Most of the people these days advise others to follow their passion, chase their dreams. But in reality, most probably, they themselves aren’t doing that. It is easier said than done, right? But some people in this world have fought the odds, travelled the road less taken, in fact, made up new paths for themselves, to achieve their dreams.
Things become difficult when you decide to pick up a different lane than the others. Especially when you are a woman in the Middle East passionate for racing motorcycles, one can only imagine the kind of hardships that she would have to go through to follow her passion. Annie Bader is one such woman and this is her story.
Annie is a Lebanese motorcycle enthusiast, one of the first women to start riding motorcycles in the Middle East, and the first-ever to participate in Official Motorcycle Races. Always known for her strong character and rebellious mindset, Annie was always expected to break boundaries.
Her story began in 2010 when she decided to buy her first motorcycle, at the age of 26, in a country that didn’t exactly encourage women to be involved in any dangerous or so-called “manly” sports.
Her first motorcycle – a red Kawasaki 250cc which she shipped from the US – didn’t quench her thirst quite enough. So, she sold the Kawasaki and bought a Suzuki GSXR 750 that had her back whenever she wanted to pinch that throttle.
She soon built the reputation of a fierce rider who is not afraid to try and fall to learn and better her skills. That’s what caught the attention of the Lebanese Motorcycle Club.
Annie had her first big-track experience at the Losail International Circuit. It was nothing like she had ever seen before. There she rode a 2005 Yamaha R6 and learned many crucial and important riding techniques.
In 2013, she participated in several rounds of the QSBK and won 2nd place of the first round, under the 600-cc division. Several other ladies also participated but none from the Middle East; she was the only one, the first.
Motorcycle racing is fun but difficult as well as an expensive sport. Even when the racers are not racing, they have to follow a strict life schedule and keep training/practising to be in form.
All that requires funding and all the free time in the world. Although the Lebanese Motorcycles Club gave Annie its full support, and since the club itself didn’t benefit from any assigned budget from the concerned ministry in Lebanon to invest in that sport, the resources available weren’t enough to fund continuous travel from and back to countries with tracks, or proper training to be able to physically withstand the strain of racing for long hours, nor the equipment necessary to compete.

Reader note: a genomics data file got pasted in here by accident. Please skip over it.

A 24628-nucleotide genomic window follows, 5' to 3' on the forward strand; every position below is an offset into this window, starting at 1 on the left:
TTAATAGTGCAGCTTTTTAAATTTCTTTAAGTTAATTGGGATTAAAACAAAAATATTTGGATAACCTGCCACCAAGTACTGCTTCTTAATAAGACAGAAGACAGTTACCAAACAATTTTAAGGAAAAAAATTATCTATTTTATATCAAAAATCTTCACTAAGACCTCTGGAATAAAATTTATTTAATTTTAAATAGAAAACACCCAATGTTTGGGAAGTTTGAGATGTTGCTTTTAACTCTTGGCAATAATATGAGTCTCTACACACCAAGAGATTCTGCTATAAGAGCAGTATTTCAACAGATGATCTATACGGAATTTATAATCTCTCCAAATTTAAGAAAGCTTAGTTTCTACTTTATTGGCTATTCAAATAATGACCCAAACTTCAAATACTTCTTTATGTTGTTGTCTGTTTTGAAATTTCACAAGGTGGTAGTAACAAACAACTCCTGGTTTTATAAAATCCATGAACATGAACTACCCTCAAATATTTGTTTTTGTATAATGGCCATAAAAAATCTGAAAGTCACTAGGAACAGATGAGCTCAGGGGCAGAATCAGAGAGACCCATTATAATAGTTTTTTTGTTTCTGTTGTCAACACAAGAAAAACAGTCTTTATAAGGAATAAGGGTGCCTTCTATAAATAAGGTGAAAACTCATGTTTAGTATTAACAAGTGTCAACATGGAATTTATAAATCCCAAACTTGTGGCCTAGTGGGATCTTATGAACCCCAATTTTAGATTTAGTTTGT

Annie had to put racing on hold and return to Lebanon. She started organising and engaging in activities to rally women around motorcycling. She was so determined to convince women that they can do whatever they set their minds to.
In 2015, she hosted “Quickshift”, an Automotive show that aired on LBC, one of the most-watched local channels in Lebanon and the region. She enjoyed learning about automotive in general and test riding the motorbikes that featured in the show. She used her media exposure in Quickshift as well as other shows where she appeared as a guest, to spread awareness about women in motorcycling and their on-road safety.
Lately, Annie has participated in the Women Riders World Relay ripple movement, brought to the Middle East by her dear friend, an inspirational fellow Lebanese motorcycle rider who lives in the UAE, and with whom she co-founded The Litas Lebanon, the Lebanese branch of a world-renowned motorcycling community for women.
She also launched the Women’s Commission in the Lebanese Motorcycle Club, supported by its’ president Eng. Ali Dagher as well as FIM Women, through which she is passionately working towards supporting women from Lebanon and the region to start riding.
Annie always believed that the initial obstacle was never the culture of the country. In fact, she always said, “When I decided to do it, no one stopped me”. The obstacle was the women’s perception of themselves, their fear of not being strong enough, their hesitation towards whether this or any other dream, is worth all the effort. Her message to women is loud and clear: “You are good enough to be whoever you decide to be”.
Her strong belief in this value and the way she carries it in her life, is inspiring women around her, if not to ride, at least to believe that they can.